47. 47. AXIS 3: INVESTIGATIONS Labs 47 Should be tailored according to the case; • Drug screen • Electrolytes • KFT • LFT • CSF examination • Lactic acid
  48. 48. AXIS 3: INVESTIGATIONS EEG 48 Conventional Electroencephalography • Used in establishing the diagnosis and focality of an epileptic disorder • Normal EEG doesnot exclude presence of epilepsy thus the yield of EEG can be increased by Sleep deprivation(< 4 h sleep ) • Invasive techniques are used in some cases which include: • Sphenoidal leads, • Subdural • Epidural electrodes • Depth electrodes.
  49. 49. AXIS 3: INVESTIGATIONS EEG 49 Multiple Electroencephalography (EEG) exams • Records interictal and ictal events, sometimes with sleep deprivation or other activation techniques may help in bringing out the abnormality. EEG monitoring with video (video-EEG) • Used widely in the evaluation of epileptic fits , exclusion of non-epileptic attacks and to define the electro-clinical characteristics of the seizures.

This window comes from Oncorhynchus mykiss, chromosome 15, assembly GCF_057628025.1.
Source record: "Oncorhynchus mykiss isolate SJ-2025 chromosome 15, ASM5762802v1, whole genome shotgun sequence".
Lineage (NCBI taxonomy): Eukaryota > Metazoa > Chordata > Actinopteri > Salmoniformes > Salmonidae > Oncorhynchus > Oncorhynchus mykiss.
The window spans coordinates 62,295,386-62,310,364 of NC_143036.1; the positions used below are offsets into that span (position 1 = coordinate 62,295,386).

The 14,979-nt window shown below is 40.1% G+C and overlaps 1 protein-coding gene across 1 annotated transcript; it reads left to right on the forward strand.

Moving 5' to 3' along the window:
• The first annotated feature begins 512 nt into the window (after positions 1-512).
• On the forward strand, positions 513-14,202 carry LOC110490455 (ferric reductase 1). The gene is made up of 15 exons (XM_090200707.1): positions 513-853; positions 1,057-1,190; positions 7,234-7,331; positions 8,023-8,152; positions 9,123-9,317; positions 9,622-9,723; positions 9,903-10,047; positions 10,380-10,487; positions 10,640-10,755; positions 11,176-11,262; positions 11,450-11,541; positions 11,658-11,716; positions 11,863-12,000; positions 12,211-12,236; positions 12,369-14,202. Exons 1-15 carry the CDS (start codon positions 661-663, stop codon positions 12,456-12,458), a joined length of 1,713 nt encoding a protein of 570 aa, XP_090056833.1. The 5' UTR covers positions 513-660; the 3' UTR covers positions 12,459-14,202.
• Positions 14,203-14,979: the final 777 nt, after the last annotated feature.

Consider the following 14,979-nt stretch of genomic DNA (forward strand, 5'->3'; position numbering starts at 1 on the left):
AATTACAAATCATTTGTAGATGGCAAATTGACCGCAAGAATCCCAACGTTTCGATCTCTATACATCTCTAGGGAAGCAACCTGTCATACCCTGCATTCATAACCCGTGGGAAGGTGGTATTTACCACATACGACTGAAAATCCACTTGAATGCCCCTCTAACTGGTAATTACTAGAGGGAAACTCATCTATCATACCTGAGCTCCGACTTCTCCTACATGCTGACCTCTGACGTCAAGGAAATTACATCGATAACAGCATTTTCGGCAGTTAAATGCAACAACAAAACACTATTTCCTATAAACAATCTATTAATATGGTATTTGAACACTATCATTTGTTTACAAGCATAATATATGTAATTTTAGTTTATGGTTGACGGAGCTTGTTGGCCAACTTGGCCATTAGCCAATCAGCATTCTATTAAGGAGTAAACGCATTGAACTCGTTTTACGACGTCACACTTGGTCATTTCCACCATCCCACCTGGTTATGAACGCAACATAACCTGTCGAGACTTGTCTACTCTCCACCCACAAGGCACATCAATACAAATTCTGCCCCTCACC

50. 50. AXIS 3: INVESTIGATIONS NEUROIMAGING 50 A) MRI • MRI Has become necessary in delineating anatomic abnormalities that may be the etiology of the seizure focus such as: • Focal cerebral pathologies e.g. neoplastic lesions ,infarction, vascular malformations.
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  54. 54. AXIS 3: INVESTIGATIONS NEUROIMAGING 57 A) MRI • Diffuse cerebral pathologies e.g. cytoarchitectural lesions, such as neuronal heterotopias, gyral anomalies, and other abnormalities.
  55. 55. AXIS 3: INVESTIGATIONS NEUROIMAGING 58 B) Functional Neuroimaging • When anatomical imaging fails to identify a lesion, positron emission tomography (PET) and single photon emission tomography (SPECT) are used. • PET measures regional cerebral metabolism and blood flow. It has been quite successful in identifying the focus as an area of hypometabolism between attacks.